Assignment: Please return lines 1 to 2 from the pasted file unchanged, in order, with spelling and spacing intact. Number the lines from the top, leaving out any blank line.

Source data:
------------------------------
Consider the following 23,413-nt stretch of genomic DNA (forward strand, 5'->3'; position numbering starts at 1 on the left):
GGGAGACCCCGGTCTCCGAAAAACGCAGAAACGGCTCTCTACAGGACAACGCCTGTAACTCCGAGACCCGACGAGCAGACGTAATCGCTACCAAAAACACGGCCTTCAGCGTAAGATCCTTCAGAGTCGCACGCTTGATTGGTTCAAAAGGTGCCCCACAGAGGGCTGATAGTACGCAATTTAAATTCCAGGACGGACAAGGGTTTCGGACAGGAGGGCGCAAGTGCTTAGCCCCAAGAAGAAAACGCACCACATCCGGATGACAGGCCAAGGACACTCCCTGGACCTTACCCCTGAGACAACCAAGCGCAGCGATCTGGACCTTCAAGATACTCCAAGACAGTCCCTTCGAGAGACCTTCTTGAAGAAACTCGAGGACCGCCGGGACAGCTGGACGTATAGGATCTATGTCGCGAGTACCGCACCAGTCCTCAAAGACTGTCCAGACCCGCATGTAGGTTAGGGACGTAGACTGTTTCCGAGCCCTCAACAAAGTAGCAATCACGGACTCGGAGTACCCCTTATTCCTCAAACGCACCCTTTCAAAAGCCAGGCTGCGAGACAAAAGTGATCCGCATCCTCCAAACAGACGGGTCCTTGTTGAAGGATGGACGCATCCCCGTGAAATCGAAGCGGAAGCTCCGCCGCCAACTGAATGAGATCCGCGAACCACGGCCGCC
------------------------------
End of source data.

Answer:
Consider the following 23,413-nt stretch of genomic DNA (forward strand, 5'->3'; position numbering starts at 1 on the left):
GGGAGACCCCGGTCTCCGAAAAACGCAGAAACGGCTCTCTACAGGACAACGCCTGTAACTCCGAGACCCGACGAGCAGACGTAATCGCTACCAAAAACACGGCCTTCAGCGTAAGATCCTTCAGAGTCGCACGCTTGATTGGTTCAAAAGGTGCCCCACAGAGGGCTGATAGTACGCAATTTAAATTCCAGGACGGACAAGGGTTTCGGACAGGAGGGCGCAAGTGCTTAGCCCCAAGAAGAAAACGCACCACATCCGGATGACAGGCCAAGGACACTCCCTGGACCTTACCCCTGAGACAACCAAGCGCAGCGATCTGGACCTTCAAGATACTCCAAGACAGTCCCTTCGAGAGACCTTCTTGAAGAAACTCGAGGACCGCCGGGACAGCTGGACGTATAGGATCTATGTCGCGAGTACCGCACCAGTCCTCAAAGACTGTCCAGACCCGCATGTAGGTTAGGGACGTAGACTGTTTCCGAGCCCTCAACAAAGTAGCAATCACGGACTCGGAGTACCCCTTATTCCTCAAACGCACCCTTTCAAAAGCCAGGCTGCGAGACAAAAGTGATCCGCATCCTCCAAACAGACGGGTCCTTGTTGAAGGATGGACGCATCCCCGTGAAATCGAAGCGGAAGCTCCGCCGCCAACTGAATGAGATCCGCGAACCACGGCCGCC